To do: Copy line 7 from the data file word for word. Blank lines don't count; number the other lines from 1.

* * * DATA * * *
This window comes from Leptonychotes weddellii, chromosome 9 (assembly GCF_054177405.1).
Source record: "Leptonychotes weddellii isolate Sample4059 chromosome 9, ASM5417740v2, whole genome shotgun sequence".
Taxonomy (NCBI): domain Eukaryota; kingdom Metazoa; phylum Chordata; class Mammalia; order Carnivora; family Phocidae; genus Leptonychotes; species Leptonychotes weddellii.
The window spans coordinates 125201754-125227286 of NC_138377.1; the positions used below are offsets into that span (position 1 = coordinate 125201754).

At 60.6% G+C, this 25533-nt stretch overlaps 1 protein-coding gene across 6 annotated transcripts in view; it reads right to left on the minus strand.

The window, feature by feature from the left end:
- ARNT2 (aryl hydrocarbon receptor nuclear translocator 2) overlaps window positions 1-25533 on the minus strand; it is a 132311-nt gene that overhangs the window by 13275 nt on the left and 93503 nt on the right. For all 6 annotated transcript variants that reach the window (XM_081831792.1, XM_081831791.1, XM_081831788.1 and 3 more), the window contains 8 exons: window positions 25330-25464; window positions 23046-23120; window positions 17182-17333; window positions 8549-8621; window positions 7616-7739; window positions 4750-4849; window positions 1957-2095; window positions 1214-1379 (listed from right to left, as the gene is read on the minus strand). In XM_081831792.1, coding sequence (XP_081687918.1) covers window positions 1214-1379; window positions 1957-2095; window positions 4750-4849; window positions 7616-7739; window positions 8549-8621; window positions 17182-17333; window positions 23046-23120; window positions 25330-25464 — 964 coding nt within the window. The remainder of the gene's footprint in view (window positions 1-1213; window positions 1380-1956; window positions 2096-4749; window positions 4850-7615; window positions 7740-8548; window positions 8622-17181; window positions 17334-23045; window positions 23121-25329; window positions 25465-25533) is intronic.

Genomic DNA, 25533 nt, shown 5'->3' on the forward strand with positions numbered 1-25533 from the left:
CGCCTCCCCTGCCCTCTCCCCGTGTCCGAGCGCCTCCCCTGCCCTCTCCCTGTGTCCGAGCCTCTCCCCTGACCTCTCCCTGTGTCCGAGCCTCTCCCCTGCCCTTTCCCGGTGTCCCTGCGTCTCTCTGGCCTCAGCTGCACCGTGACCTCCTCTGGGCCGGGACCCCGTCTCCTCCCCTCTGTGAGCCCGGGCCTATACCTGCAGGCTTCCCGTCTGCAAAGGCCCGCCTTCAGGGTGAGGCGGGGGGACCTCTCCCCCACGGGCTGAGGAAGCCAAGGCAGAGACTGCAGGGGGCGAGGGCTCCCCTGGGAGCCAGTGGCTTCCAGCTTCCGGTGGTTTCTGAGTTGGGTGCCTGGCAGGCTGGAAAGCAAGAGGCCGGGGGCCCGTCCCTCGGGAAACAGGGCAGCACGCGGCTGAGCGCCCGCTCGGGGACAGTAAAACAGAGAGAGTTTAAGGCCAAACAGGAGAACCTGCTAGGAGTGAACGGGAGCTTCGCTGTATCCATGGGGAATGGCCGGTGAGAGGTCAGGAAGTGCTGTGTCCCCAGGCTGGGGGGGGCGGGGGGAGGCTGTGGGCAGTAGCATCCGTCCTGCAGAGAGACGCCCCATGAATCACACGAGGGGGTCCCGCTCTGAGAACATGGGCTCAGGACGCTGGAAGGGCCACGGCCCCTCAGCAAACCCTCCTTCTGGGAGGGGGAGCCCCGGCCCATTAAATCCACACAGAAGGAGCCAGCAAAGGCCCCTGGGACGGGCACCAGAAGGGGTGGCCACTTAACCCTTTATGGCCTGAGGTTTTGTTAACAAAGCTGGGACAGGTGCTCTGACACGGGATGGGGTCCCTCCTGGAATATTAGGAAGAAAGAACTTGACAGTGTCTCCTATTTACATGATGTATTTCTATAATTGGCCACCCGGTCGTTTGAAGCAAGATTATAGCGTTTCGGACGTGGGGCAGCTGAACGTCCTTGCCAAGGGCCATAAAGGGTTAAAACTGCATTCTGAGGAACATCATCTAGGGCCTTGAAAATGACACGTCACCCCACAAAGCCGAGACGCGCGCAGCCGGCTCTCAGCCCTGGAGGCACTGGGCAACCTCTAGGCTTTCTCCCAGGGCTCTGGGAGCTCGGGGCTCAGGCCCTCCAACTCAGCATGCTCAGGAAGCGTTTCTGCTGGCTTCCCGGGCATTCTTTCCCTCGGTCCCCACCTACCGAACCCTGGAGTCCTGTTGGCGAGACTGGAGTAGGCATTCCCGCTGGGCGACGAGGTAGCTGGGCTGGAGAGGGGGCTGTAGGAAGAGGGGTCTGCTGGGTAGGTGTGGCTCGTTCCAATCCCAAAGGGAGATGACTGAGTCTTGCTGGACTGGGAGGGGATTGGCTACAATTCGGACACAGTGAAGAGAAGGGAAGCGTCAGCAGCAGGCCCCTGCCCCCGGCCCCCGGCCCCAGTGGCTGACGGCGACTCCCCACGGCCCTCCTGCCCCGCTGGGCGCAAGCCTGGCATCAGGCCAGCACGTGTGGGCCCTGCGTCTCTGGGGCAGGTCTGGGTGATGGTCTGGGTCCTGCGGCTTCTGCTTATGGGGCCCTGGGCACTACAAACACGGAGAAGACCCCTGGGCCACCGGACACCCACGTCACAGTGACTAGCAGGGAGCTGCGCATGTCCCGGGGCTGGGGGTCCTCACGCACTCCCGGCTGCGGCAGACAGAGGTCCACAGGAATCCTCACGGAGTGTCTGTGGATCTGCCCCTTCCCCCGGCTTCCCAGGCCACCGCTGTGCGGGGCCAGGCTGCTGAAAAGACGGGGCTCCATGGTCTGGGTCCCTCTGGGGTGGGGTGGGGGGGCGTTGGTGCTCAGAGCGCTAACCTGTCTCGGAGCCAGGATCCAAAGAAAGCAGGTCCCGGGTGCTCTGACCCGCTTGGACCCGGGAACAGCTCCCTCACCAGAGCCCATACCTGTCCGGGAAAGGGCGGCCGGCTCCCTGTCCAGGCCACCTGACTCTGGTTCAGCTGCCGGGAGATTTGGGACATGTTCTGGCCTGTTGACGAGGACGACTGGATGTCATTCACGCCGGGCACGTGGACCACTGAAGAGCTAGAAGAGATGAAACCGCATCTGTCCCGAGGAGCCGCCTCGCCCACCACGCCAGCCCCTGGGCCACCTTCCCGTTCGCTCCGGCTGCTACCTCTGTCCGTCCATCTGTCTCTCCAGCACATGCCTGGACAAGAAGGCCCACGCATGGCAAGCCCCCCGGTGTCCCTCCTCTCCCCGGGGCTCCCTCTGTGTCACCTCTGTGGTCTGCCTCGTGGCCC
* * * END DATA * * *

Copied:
- ARNT2 (aryl hydrocarbon receptor nuclear translocator 2) overlaps window positions 1-25533 on the minus strand; it is a 132311-nt gene that overhangs the window by 13275 nt on the left and 93503 nt on the right. For all 6 annotated transcript variants that reach the window (XM_081831792.1, XM_081831791.1, XM_081831788.1 and 3 more), the window contains 8 exons: window positions 25330-25464; window positions 23046-23120; window positions 17182-17333; window positions 8549-8621; window positions 7616-7739; window positions 4750-4849; window positions 1957-2095; window positions 1214-1379 (listed from right to left, as the gene is read on the minus strand). In XM_081831792.1, coding sequence (XP_081687918.1) covers window positions 1214-1379; window positions 1957-2095; window positions 4750-4849; window positions 7616-7739; window positions 8549-8621; window positions 17182-17333; window positions 23046-23120; window positions 25330-25464 — 964 coding nt within the window. The remainder of the gene's footprint in view (window positions 1-1213; window positions 1380-1956; window positions 2096-4749; window positions 4850-7615; window positions 7740-8548; window positions 8622-17181; window positions 17334-23045; window positions 23121-25329; window positions 25465-25533) is intronic.